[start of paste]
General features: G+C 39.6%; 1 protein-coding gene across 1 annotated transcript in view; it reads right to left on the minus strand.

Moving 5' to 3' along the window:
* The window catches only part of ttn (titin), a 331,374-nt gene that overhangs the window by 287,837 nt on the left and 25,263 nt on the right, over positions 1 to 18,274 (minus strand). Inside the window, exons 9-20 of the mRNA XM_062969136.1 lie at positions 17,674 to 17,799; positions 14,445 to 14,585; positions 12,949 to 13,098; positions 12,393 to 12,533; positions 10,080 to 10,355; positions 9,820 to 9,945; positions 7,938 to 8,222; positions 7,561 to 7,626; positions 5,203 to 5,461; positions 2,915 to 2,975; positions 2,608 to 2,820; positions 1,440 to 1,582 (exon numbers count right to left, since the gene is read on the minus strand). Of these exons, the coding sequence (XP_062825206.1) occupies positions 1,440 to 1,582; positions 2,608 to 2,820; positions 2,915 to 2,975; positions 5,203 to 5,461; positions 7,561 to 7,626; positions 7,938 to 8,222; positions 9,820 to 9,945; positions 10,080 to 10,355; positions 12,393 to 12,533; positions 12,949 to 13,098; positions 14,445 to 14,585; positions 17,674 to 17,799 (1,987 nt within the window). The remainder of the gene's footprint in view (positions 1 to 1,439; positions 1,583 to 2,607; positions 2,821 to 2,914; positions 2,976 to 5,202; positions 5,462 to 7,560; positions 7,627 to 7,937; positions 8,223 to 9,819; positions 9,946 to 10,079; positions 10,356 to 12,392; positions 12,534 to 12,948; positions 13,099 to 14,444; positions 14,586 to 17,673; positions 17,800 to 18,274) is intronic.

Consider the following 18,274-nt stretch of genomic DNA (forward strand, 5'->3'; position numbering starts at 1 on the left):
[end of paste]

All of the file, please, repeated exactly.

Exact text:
General features: G+C 39.6%; 1 protein-coding gene across 1 annotated transcript in view; it reads right to left on the minus strand.

Moving 5' to 3' along the window:
* The window catches only part of ttn (titin), a 331,374-nt gene that overhangs the window by 287,837 nt on the left and 25,263 nt on the right, over positions 1 to 18,274 (minus strand). Inside the window, exons 9-20 of the mRNA XM_062969136.1 lie at positions 17,674 to 17,799; positions 14,445 to 14,585; positions 12,949 to 13,098; positions 12,393 to 12,533; positions 10,080 to 10,355; positions 9,820 to 9,945; positions 7,938 to 8,222; positions 7,561 to 7,626; positions 5,203 to 5,461; positions 2,915 to 2,975; positions 2,608 to 2,820; positions 1,440 to 1,582 (exon numbers count right to left, since the gene is read on the minus strand). Of these exons, the coding sequence (XP_062825206.1) occupies positions 1,440 to 1,582; positions 2,608 to 2,820; positions 2,915 to 2,975; positions 5,203 to 5,461; positions 7,561 to 7,626; positions 7,938 to 8,222; positions 9,820 to 9,945; positions 10,080 to 10,355; positions 12,393 to 12,533; positions 12,949 to 13,098; positions 14,445 to 14,585; positions 17,674 to 17,799 (1,987 nt within the window). The remainder of the gene's footprint in view (positions 1 to 1,439; positions 1,583 to 2,607; positions 2,821 to 2,914; positions 2,976 to 5,202; positions 5,462 to 7,560; positions 7,627 to 7,937; positions 8,223 to 9,819; positions 9,946 to 10,079; positions 10,356 to 12,392; positions 12,534 to 12,948; positions 13,099 to 14,444; positions 14,586 to 17,673; positions 17,800 to 18,274) is intronic.

Consider the following 18,274-nt stretch of genomic DNA (forward strand, 5'->3'; position numbering starts at 1 on the left):